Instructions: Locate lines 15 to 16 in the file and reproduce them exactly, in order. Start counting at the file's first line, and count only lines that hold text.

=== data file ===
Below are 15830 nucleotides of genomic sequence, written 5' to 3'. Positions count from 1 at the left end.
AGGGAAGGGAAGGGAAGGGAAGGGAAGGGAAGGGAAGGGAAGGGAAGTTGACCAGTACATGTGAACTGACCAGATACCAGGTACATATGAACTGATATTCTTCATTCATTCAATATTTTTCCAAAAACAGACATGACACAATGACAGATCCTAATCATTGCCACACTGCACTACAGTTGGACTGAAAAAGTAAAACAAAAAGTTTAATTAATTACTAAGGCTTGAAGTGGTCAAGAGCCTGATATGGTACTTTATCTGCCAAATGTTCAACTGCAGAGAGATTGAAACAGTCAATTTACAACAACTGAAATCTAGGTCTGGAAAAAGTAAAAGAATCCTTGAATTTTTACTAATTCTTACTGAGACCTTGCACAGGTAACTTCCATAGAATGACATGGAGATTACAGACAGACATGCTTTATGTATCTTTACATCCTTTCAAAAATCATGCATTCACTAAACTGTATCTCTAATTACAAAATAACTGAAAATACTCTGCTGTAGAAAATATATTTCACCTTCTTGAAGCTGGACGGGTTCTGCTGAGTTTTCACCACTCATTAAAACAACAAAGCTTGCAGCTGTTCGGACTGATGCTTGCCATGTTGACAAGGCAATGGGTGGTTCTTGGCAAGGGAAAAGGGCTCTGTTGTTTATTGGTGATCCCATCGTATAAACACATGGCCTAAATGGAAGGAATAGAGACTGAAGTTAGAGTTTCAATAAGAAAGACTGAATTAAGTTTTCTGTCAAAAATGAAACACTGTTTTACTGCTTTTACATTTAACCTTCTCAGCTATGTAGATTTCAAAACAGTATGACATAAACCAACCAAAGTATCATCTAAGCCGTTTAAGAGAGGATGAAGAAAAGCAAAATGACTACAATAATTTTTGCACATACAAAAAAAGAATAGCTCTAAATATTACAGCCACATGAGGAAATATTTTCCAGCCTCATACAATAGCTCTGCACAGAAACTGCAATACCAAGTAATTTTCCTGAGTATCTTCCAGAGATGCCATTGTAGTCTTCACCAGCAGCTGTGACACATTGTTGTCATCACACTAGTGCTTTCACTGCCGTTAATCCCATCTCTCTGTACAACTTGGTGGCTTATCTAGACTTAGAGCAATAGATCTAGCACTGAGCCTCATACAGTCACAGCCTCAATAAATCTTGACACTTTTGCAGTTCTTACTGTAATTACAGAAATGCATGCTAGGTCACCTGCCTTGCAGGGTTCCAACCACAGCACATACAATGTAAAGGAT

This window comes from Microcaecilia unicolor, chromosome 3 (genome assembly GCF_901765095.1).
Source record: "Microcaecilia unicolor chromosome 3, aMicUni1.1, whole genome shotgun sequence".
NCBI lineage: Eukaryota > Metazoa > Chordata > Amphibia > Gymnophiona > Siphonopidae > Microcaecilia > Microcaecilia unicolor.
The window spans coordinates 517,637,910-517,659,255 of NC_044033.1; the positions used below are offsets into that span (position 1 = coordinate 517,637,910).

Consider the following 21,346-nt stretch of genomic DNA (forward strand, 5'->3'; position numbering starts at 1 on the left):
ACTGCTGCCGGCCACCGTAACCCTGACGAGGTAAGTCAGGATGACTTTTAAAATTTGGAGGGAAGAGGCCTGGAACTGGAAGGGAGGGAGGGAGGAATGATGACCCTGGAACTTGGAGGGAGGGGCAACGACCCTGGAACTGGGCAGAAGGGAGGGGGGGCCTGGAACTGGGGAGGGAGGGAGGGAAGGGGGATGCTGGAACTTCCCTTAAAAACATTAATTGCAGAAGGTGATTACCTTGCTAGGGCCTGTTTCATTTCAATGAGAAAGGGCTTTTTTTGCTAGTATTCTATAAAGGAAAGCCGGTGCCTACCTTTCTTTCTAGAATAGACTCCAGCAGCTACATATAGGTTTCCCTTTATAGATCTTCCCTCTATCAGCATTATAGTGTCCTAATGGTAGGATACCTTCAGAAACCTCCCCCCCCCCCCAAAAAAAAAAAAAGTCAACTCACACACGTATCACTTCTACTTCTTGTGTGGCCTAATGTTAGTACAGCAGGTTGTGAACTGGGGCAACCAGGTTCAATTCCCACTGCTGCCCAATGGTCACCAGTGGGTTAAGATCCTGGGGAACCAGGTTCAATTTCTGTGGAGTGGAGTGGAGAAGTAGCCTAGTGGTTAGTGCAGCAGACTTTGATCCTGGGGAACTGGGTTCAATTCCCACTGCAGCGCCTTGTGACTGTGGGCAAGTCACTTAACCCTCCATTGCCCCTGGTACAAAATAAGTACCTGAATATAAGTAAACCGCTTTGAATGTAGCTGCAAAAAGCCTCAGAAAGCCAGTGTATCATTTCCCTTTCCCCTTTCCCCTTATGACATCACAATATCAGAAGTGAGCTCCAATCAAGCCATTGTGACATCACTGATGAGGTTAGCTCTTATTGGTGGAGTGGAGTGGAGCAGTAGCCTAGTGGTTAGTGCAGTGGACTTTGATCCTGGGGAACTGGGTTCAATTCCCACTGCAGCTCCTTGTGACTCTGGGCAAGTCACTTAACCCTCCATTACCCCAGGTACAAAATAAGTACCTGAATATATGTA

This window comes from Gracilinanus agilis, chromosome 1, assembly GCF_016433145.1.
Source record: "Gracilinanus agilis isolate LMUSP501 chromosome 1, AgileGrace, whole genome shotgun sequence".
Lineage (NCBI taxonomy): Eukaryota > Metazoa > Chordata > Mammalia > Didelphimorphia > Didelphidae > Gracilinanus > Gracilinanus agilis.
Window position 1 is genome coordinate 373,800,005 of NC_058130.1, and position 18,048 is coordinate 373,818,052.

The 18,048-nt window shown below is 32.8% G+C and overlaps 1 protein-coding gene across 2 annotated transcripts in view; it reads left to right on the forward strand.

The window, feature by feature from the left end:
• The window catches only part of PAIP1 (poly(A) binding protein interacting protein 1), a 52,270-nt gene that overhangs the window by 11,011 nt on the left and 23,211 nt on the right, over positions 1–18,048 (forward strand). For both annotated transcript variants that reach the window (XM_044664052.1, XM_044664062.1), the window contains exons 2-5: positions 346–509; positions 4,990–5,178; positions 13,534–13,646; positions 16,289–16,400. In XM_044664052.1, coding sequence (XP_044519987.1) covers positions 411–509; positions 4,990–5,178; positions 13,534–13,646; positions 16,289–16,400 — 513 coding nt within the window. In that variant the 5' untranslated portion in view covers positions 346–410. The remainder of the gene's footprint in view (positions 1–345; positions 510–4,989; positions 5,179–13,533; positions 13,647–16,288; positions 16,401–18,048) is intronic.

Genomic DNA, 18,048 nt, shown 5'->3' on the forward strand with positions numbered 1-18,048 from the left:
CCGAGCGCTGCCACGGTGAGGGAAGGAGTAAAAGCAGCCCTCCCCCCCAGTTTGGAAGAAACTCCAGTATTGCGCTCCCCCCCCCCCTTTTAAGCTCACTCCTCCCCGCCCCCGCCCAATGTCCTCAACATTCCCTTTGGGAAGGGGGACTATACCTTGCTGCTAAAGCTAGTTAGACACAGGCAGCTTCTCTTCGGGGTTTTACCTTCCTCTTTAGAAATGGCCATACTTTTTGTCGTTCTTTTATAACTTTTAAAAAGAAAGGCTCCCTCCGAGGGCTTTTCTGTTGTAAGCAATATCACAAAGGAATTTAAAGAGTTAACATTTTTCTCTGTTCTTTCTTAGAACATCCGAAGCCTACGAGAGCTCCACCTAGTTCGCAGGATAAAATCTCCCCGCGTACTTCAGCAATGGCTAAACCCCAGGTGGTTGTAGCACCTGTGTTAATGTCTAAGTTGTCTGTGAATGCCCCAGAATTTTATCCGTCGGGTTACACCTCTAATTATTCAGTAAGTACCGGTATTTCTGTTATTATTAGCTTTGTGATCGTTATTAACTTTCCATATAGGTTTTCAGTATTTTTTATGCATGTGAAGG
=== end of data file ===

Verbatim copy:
• The window catches only part of PAIP1 (poly(A) binding protein interacting protein 1), a 52,270-nt gene that overhangs the window by 11,011 nt on the left and 23,211 nt on the right, over positions 1–18,048 (forward strand). For both annotated transcript variants that reach the window (XM_044664052.1, XM_044664062.1), the window contains exons 2-5: positions 346–509; positions 4,990–5,178; positions 13,534–13,646; positions 16,289–16,400. In XM_044664052.1, coding sequence (XP_044519987.1) covers positions 411–509; positions 4,990–5,178; positions 13,534–13,646; positions 16,289–16,400 — 513 coding nt within the window. In that variant the 5' untranslated portion in view covers positions 346–410. The remainder of the gene's footprint in view (positions 1–345; positions 510–4,989; positions 5,179–13,533; positions 13,647–16,288; positions 16,401–18,048) is intronic.

Genomic DNA, 18,048 nt, shown 5'->3' on the forward strand with positions numbered 1-18,048 from the left: